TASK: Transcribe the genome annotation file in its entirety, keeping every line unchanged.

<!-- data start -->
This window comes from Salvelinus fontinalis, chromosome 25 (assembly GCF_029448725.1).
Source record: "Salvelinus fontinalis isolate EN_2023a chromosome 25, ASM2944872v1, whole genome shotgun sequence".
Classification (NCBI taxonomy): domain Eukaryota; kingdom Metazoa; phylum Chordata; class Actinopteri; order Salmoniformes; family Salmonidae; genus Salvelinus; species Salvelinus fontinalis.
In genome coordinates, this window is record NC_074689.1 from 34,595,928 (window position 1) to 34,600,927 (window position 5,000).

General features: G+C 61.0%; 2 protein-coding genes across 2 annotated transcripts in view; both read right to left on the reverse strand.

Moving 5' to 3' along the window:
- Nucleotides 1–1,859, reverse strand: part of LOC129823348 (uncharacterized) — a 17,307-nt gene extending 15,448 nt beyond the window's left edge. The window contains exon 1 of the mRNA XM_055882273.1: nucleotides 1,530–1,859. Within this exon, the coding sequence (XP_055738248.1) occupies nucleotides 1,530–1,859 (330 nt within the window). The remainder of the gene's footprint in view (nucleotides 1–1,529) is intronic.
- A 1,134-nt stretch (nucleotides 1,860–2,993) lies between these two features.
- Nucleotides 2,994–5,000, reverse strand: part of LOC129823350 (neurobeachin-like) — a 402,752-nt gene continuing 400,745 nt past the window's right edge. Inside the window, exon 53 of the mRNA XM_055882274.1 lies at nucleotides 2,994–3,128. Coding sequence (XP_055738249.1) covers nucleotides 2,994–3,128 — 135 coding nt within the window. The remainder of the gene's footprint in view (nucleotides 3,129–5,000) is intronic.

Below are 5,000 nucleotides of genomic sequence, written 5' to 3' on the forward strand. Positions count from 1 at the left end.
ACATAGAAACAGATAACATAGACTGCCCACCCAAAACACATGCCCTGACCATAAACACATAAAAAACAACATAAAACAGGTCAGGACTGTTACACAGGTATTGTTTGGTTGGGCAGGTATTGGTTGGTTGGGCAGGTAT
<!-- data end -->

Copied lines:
This window comes from Salvelinus fontinalis, chromosome 25 (assembly GCF_029448725.1).
Source record: "Salvelinus fontinalis isolate EN_2023a chromosome 25, ASM2944872v1, whole genome shotgun sequence".
Classification (NCBI taxonomy): domain Eukaryota; kingdom Metazoa; phylum Chordata; class Actinopteri; order Salmoniformes; family Salmonidae; genus Salvelinus; species Salvelinus fontinalis.
In genome coordinates, this window is record NC_074689.1 from 34,595,928 (window position 1) to 34,600,927 (window position 5,000).

General features: G+C 61.0%; 2 protein-coding genes across 2 annotated transcripts in view; both read right to left on the reverse strand.

Moving 5' to 3' along the window:
- Nucleotides 1–1,859, reverse strand: part of LOC129823348 (uncharacterized) — a 17,307-nt gene extending 15,448 nt beyond the window's left edge. The window contains exon 1 of the mRNA XM_055882273.1: nucleotides 1,530–1,859. Within this exon, the coding sequence (XP_055738248.1) occupies nucleotides 1,530–1,859 (330 nt within the window). The remainder of the gene's footprint in view (nucleotides 1–1,529) is intronic.
- A 1,134-nt stretch (nucleotides 1,860–2,993) lies between these two features.
- Nucleotides 2,994–5,000, reverse strand: part of LOC129823350 (neurobeachin-like) — a 402,752-nt gene continuing 400,745 nt past the window's right edge. Inside the window, exon 53 of the mRNA XM_055882274.1 lies at nucleotides 2,994–3,128. Coding sequence (XP_055738249.1) covers nucleotides 2,994–3,128 — 135 coding nt within the window. The remainder of the gene's footprint in view (nucleotides 3,129–5,000) is intronic.

Below are 5,000 nucleotides of genomic sequence, written 5' to 3' on the forward strand. Positions count from 1 at the left end.
ACATAGAAACAGATAACATAGACTGCCCACCCAAAACACATGCCCTGACCATAAACACATAAAAAACAACATAAAACAGGTCAGGACTGTTACACAGGTATTGTTTGGTTGGGCAGGTATTGGTTGGTTGGGCAGGTAT